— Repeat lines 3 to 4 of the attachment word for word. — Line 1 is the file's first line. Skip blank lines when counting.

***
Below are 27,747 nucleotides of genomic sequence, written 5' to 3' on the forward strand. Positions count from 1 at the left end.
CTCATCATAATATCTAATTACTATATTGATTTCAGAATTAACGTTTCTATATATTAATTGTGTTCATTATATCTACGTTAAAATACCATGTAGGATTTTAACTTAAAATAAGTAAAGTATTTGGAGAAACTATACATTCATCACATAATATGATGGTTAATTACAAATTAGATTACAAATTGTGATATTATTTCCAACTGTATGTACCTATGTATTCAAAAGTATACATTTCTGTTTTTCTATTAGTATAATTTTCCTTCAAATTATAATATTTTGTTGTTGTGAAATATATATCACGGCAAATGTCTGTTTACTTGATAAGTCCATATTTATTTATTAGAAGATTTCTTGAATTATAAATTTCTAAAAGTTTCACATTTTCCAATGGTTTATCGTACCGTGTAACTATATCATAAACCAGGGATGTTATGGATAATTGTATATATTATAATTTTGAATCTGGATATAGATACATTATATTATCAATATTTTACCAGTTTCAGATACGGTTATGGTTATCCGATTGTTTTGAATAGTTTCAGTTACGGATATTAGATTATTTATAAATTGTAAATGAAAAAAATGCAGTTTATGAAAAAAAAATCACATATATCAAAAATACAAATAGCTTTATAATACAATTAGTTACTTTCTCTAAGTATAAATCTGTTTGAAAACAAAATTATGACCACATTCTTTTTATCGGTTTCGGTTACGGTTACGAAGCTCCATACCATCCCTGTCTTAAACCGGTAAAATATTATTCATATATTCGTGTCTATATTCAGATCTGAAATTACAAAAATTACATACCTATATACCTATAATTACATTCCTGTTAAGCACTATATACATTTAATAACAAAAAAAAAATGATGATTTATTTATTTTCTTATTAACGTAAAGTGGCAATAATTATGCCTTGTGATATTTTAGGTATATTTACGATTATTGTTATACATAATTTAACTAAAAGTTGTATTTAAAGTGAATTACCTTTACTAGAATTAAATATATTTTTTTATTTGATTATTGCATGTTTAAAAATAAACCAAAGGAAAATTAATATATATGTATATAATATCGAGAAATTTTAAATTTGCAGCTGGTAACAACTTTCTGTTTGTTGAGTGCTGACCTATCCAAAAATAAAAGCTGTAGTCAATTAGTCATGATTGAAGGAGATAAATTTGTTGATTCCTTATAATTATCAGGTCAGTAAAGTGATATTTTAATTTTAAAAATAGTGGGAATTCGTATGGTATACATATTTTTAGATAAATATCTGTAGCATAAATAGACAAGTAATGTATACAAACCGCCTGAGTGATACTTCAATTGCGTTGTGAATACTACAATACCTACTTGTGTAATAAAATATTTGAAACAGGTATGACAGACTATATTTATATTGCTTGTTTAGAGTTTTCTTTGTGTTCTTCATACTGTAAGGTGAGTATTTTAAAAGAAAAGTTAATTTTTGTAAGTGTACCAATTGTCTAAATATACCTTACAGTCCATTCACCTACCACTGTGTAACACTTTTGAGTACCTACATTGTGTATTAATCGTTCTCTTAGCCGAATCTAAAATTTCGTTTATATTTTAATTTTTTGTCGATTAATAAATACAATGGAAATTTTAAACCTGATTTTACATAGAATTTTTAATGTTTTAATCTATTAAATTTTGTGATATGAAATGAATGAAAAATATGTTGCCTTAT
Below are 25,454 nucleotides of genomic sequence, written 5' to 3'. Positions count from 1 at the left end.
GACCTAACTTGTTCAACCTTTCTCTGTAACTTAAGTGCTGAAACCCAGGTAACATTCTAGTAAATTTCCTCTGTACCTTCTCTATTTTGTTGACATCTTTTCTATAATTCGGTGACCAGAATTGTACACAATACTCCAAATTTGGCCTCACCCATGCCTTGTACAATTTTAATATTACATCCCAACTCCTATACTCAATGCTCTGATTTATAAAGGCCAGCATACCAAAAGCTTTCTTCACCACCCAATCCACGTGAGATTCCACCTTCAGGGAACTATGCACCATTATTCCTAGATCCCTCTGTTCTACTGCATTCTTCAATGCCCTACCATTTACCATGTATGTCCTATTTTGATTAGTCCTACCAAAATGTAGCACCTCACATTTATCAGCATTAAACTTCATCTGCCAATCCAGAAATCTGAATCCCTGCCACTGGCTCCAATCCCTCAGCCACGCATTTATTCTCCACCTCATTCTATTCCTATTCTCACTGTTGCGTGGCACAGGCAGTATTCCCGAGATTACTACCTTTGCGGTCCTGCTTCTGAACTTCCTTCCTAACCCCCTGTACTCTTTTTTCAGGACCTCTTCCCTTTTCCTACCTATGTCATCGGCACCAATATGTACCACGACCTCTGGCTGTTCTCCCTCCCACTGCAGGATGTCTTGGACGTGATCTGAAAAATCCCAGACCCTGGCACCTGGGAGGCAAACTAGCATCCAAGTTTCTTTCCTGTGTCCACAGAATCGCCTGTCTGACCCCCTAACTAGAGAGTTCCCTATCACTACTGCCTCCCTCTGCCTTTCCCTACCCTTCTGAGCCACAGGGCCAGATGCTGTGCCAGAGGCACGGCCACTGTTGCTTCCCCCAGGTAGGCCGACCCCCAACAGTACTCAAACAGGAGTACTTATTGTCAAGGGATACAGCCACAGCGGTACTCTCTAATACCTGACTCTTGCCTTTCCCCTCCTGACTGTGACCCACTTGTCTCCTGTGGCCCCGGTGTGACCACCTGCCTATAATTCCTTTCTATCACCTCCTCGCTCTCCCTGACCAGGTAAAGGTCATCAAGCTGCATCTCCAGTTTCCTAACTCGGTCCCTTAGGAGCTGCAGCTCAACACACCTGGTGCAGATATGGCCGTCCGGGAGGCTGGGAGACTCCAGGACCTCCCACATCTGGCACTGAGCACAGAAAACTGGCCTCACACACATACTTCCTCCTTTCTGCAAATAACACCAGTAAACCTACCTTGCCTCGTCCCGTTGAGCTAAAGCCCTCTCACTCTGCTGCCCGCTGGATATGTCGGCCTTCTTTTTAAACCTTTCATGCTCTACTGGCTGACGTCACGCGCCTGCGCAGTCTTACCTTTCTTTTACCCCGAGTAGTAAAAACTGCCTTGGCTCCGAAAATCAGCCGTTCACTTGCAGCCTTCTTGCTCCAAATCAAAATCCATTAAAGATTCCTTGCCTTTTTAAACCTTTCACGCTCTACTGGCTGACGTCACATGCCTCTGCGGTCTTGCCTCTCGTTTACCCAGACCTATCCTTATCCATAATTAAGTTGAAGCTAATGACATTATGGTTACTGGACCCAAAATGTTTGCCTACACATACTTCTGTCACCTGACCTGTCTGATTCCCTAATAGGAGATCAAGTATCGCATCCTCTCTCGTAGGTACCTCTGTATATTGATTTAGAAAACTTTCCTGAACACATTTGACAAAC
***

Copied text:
Below are 25,454 nucleotides of genomic sequence, written 5' to 3'. Positions count from 1 at the left end.
GACCTAACTTGTTCAACCTTTCTCTGTAACTTAAGTGCTGAAACCCAGGTAACATTCTAGTAAATTTCCTCTGTACCTTCTCTATTTTGTTGACATCTTTTCTATAATTCGGTGACCAGAATTGTACACAATACTCCAAATTTGGCCTCACCCATGCCTTGTACAATTTTAATATTACATCCCAACTCCTATACTCAATGCTCTGATTTATAAAGGCCAGCATACCAAAAGCTTTCTTCACCACCCAATCCACGTGAGATTCCACCTTCAGGGAACTATGCACCATTATTCCTAGATCCCTCTGTTCTACTGCATTCTTCAATGCCCTACCATTTACCATGTATGTCCTATTTTGATTAGTCCTACCAAAATGTAGCACCTCACATTTATCAGCATTAAACTTCATCTGCCAATCCAGAAATCTGAATCCCTGCCACTGGCTCCAATCCCTCAGCCACGCATTTATTCTCCACCTCATTCTATTCCTATTCTCACTGTTGCGTGGCACAGGCAGTATTCCCGAGATTACTACCTTTGCGGTCCTGCTTCTGAACTTCCTTCCTAACCCCCTGTACTCTTTTTTCAGGACCTCTTCCCTTTTCCTACCTATGTCATCGGCACCAATATGTACCACGACCTCTGGCTGTTCTCCCTCCCACTGCAGGATGTCTTGGACGTGATCTGAAAAATCCCAGACCCTGGCACCTGGGAGGCAAACTAGCATCCAAGTTTCTTTCCTGTGTCCACAGAATCGCCTGTCTGACCCCCTAACTAGAGAGTTCCCTATCACTACTGCCTCCCTCTGCCTTTCCCTACCCTTCTGAGCCACAGGGCCAGATGCTGTGCCAGAGGCACGGCCACTGTTGCTTCCCCCAGGTAGGCCGACCCCCAACAGTACTCAAACAGGAGTACTTATTGTCAAGGGATACAGCCACAGCGGTACTCTCTAATACCTGACTCTTGCCTTTCCCCTCCTGACTGTGACCCACTTGTCTCCTGTGGCCCCGGTGTGACCACCTGCCTATAATTCCTTTCTATCACCTCCTCGCTCTCCCTGACCAGGTAAAGGTCATCAAGCTGCATCTCCAGTTTCCTAACTCGGTCCCTTAGGAGCTGCAGCTCAACACACCTGGTGCAGATATGGCCGTCCGGGAGGCTGGGAGACTCCAGGACCTCCCACATCTGGCACTGAGCACAGAAAACTGGCCTCACACACATACTTCCTCCTTTCTGCAAATAACACCAGTAAACCTACCTTGCCTCGTCCCGTTGAGCTAAAGCCCTCTCACTCTGCTGCCCGCTGGATATGTCGGCCTTCTTTTTAAACCTTTCATGCTCTACTGGCTGACGTCACGCGCCTGCGCAGTCTTACCTTTCTTTTACCCCGAGTAGTAAAAACTGCCTTGGCTCCGAAAATCAGCCGTTCACTTGCAGCCTTCTTGCTCCAAATCAAAATCCATTAAAGATTCCTTGCCTTTTTAAACCTTTCACGCTCTACTGGCTGACGTCACATGCCTCTGCGGTCTTGCCTCTCGTTTACCCAGACCTATCCTTATCCATAATTAAGTTGAAGCTAATGACATTATGGTTACTGGACCCAAAATGTTTGCCTACACATACTTCTGTCACCTGACCTGTCTGATTCCCTAATAGGAGATCAAGTATCGCATCCTCTCTCGTAGGTACCTCTGTATATTGATTTAGAAAACTTTCCTGAACACATTTGACAAAC